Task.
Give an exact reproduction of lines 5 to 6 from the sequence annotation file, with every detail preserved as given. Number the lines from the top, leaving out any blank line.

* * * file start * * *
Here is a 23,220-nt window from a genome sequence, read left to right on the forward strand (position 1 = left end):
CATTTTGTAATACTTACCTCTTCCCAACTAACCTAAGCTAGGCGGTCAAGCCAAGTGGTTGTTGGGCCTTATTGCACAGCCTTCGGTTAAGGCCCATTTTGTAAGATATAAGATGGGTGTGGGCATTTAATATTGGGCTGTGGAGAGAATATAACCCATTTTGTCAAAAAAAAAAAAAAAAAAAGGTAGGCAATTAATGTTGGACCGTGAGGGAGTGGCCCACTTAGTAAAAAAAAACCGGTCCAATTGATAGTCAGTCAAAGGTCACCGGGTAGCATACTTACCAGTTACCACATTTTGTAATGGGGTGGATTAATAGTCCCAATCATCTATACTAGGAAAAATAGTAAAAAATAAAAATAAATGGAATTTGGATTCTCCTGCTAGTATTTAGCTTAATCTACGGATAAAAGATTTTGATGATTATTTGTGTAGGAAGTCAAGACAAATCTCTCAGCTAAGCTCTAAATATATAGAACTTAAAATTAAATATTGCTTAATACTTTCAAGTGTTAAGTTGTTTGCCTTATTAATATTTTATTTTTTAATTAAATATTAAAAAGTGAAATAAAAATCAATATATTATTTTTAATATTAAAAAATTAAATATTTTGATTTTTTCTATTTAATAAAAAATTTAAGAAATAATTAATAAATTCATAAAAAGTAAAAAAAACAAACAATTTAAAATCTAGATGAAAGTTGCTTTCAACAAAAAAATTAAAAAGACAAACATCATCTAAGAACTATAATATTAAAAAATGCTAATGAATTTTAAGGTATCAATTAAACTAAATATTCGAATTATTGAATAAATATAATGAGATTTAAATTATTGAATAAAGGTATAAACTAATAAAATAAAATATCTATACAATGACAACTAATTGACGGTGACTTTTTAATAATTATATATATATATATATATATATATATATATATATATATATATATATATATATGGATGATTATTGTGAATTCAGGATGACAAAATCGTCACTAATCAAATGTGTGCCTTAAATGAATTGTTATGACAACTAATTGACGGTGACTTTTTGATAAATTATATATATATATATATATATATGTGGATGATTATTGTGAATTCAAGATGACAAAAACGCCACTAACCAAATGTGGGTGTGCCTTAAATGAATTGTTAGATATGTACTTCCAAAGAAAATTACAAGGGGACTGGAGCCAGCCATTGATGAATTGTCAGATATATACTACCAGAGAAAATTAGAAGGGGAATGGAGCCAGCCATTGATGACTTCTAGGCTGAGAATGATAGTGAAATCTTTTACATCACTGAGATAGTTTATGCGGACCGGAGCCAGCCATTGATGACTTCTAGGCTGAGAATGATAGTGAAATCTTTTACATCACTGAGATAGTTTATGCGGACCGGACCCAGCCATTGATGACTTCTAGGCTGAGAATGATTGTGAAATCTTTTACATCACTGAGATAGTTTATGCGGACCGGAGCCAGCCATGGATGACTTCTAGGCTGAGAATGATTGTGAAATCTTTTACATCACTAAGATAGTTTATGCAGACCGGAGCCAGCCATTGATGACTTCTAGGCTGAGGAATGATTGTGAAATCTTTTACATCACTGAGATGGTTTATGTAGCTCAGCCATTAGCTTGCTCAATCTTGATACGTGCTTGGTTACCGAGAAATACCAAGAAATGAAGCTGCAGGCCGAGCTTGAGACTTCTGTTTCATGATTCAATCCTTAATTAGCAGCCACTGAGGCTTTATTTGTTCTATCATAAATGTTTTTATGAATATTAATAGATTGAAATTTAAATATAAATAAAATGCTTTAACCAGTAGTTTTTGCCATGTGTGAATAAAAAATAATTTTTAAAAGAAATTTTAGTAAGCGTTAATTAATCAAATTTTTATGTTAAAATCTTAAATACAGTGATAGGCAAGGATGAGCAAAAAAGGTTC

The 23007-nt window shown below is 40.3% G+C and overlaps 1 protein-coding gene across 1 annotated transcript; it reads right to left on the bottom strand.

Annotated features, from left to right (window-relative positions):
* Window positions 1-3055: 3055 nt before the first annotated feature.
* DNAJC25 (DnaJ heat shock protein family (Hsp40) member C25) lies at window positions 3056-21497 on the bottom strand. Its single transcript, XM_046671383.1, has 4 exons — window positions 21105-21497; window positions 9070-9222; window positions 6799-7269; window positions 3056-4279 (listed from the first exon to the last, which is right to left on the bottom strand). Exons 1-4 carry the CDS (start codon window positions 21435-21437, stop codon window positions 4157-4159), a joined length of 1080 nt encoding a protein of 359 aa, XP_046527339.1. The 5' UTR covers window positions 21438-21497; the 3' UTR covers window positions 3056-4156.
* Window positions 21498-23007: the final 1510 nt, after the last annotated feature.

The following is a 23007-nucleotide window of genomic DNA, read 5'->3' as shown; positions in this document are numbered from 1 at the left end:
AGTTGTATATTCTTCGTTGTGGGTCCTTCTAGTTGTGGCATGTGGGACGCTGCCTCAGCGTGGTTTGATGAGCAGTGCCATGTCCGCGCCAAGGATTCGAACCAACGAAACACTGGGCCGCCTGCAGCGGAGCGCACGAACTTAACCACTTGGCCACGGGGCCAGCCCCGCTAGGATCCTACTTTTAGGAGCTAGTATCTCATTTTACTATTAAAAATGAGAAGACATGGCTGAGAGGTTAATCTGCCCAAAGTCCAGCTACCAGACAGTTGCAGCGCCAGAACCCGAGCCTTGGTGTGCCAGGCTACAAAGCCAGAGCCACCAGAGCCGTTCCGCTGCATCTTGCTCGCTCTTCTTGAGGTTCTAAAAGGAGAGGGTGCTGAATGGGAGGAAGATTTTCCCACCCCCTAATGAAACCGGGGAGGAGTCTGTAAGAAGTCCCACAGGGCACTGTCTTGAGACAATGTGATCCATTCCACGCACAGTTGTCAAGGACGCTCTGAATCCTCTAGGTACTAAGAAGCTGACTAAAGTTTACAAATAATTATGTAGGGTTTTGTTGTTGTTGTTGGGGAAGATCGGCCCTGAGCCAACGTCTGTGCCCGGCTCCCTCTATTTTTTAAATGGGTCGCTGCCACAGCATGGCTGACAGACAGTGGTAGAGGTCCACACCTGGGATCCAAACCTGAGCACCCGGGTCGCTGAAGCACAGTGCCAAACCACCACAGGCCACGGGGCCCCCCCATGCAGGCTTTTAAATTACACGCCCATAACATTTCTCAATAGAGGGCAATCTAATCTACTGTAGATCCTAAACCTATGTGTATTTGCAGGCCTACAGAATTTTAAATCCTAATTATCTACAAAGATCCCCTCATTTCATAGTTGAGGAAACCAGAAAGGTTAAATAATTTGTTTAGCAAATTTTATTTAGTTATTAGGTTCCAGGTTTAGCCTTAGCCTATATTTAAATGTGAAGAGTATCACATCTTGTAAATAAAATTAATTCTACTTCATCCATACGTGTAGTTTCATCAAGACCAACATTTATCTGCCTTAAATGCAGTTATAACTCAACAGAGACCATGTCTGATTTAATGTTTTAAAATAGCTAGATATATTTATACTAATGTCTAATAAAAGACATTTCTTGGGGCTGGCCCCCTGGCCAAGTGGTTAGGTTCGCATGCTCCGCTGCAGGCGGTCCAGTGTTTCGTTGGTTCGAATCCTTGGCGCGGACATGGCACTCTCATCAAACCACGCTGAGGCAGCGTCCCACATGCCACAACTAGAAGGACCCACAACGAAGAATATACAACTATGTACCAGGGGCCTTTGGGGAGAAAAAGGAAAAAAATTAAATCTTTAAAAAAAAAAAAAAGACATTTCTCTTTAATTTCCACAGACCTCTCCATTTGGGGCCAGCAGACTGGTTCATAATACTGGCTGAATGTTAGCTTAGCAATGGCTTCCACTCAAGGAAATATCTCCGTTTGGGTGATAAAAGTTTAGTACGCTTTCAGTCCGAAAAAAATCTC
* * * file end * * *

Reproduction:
* Window positions 1-3055: 3055 nt before the first annotated feature.
* DNAJC25 (DnaJ heat shock protein family (Hsp40) member C25) lies at window positions 3056-21497 on the bottom strand. Its single transcript, XM_046671383.1, has 4 exons — window positions 21105-21497; window positions 9070-9222; window positions 6799-7269; window positions 3056-4279 (listed from the first exon to the last, which is right to left on the bottom strand). Exons 1-4 carry the CDS (start codon window positions 21435-21437, stop codon window positions 4157-4159), a joined length of 1080 nt encoding a protein of 359 aa, XP_046527339.1. The 5' UTR covers window positions 21438-21497; the 3' UTR covers window positions 3056-4156.